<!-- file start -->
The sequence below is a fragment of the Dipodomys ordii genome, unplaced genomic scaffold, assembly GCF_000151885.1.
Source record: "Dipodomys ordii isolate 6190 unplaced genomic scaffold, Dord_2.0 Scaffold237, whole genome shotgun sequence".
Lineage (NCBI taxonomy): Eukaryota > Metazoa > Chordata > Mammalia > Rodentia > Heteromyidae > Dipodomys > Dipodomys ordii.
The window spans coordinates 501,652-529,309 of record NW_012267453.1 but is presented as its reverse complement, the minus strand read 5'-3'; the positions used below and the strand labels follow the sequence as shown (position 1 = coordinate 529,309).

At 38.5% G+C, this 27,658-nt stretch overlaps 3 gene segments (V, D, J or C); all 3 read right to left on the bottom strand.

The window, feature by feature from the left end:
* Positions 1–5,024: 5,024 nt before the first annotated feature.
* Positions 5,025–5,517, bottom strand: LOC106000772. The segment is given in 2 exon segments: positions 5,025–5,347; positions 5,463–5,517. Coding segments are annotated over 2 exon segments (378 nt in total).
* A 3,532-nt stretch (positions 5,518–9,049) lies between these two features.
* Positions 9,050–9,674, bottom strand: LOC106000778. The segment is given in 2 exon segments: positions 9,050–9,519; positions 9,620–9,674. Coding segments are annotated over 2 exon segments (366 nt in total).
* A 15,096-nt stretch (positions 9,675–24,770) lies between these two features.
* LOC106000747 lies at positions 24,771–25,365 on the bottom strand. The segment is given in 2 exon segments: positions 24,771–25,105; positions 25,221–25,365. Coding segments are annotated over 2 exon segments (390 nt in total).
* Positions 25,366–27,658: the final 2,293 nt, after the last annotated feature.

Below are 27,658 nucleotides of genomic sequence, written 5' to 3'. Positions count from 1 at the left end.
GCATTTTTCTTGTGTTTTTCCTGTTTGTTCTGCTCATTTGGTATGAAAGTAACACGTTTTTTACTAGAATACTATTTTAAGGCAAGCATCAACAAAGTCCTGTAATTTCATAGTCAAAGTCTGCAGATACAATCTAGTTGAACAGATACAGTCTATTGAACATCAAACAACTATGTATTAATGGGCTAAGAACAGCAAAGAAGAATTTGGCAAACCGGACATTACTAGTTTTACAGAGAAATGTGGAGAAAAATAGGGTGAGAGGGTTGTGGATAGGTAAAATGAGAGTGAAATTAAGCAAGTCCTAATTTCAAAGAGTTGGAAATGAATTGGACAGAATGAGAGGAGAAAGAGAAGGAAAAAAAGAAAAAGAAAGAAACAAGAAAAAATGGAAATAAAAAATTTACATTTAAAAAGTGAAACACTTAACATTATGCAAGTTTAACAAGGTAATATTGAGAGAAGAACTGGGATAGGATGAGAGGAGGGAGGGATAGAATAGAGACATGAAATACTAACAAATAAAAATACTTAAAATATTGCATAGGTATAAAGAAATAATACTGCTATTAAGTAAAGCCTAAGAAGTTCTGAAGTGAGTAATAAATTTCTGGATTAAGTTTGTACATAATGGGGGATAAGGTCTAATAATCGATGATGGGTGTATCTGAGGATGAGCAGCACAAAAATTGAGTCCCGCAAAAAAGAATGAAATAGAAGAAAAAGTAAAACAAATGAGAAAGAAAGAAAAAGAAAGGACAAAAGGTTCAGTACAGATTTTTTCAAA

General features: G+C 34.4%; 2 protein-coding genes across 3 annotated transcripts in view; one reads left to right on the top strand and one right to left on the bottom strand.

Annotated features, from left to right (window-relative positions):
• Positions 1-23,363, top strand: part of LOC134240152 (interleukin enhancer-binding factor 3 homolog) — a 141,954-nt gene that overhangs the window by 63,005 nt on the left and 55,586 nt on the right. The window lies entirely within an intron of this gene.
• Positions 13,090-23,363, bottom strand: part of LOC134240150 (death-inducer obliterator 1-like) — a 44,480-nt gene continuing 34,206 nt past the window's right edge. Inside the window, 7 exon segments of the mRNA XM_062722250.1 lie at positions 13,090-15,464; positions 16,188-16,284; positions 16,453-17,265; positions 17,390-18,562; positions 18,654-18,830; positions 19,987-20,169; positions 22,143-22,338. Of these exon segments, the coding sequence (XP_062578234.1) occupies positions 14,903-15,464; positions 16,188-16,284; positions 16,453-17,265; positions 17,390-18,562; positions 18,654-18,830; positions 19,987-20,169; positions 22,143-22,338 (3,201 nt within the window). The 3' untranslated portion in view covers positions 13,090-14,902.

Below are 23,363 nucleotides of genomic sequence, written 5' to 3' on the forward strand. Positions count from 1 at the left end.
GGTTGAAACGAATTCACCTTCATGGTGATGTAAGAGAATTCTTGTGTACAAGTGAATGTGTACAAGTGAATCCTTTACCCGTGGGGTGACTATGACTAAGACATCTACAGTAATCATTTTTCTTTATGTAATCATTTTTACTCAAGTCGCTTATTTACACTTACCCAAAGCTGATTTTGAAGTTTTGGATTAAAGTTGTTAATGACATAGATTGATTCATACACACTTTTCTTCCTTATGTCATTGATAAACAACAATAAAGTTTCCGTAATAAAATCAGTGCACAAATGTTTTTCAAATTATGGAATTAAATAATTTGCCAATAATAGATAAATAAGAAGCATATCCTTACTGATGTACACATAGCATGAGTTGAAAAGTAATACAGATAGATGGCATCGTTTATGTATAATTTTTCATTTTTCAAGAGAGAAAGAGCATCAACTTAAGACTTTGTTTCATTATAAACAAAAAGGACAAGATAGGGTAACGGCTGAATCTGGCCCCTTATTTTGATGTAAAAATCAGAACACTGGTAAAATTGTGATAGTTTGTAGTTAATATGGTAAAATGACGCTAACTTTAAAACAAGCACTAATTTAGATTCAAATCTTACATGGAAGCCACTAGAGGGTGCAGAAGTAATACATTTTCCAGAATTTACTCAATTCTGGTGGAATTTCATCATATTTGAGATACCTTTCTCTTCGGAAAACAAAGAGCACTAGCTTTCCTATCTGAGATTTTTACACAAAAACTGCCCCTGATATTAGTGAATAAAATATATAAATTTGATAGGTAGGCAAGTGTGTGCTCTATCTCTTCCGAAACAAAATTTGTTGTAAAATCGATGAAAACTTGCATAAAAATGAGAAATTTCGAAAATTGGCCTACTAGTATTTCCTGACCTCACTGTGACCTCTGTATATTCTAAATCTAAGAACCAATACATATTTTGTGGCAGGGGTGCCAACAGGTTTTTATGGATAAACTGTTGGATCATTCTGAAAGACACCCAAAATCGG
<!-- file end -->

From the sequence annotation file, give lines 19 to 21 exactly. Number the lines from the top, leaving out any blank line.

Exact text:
• Positions 13,090-23,363, bottom strand: part of LOC134240150 (death-inducer obliterator 1-like) — a 44,480-nt gene continuing 34,206 nt past the window's right edge. Inside the window, 7 exon segments of the mRNA XM_062722250.1 lie at positions 13,090-15,464; positions 16,188-16,284; positions 16,453-17,265; positions 17,390-18,562; positions 18,654-18,830; positions 19,987-20,169; positions 22,143-22,338. Of these exon segments, the coding sequence (XP_062578234.1) occupies positions 14,903-15,464; positions 16,188-16,284; positions 16,453-17,265; positions 17,390-18,562; positions 18,654-18,830; positions 19,987-20,169; positions 22,143-22,338 (3,201 nt within the window). The 3' untranslated portion in view covers positions 13,090-14,902.

Below are 23,363 nucleotides of genomic sequence, written 5' to 3' on the forward strand. Positions count from 1 at the left end.
GGTTGAAACGAATTCACCTTCATGGTGATGTAAGAGAATTCTTGTGTACAAGTGAATGTGTACAAGTGAATCCTTTACCCGTGGGGTGACTATGACTAAGACATCTACAGTAATCATTTTTCTTTATGTAATCATTTTTACTCAAGTCGCTTATTTACACTTACCCAAAGCTGATTTTGAAGTTTTGGATTAAAGTTGTTAATGACATAGATTGATTCATACACACTTTTCTTCCTTATGTCATTGATAAACAACAATAAAGTTTCCGTAATAAAATCAGTGCACAAATGTTTTTCAAATTATGGAATTAAATAATTTGCCAATAATAGATAAATAAGAAGCATATCCTTACTGATGTACACATAGCATGAGTTGAAAAGTAATACAGATAGATGGCATCGTTTATGTATAATTTTTCATTTTTCAAGAGAGAAAGAGCATCAACTTAAGACTTTGTTTCATTATAAACAAAAAGGACAAGATAGGGTAACGGCTGAATCTGGCCCCTTATTTTGATGTAAAAATCAGAACACTGGTAAAATTGTGATAGTTTGTAGTTAATATGGTAAAATGACGCTAACTTTAAAACAAGCACTAATTTAGATTCAAATCTTACATGGAAGCCACTAGAGGGTGCAGAAGTAATACATTTTCCAGAATTTACTCAATTCTGGTGGAATTTCATCATATTTGAGATACCTTTCTCTTCGGAAAACAAAGAGCACTAGCTTTCCTATCTGAGATTTTTACACAAAAACTGCCCCTGATATTAGTGAATAAAATATATAAATTTGATAGGTAGGCAAGTGTGTGCTCTATCTCTTCCGAAACAAAATTTGTTGTAAAATCGATGAAAACTTGCATAAAAATGAGAAATTTCGAAAATTGGCCTACTAGTATTTCCTGACCTCACTGTGACCTCTGTATATTCTAAATCTAAGAACCAATACATATTTTGTGGCAGGGGTGCCAACAGGTTTTTATGGATAAACTGTTGGATCATTCTGAAAGACACCCAAAATCGG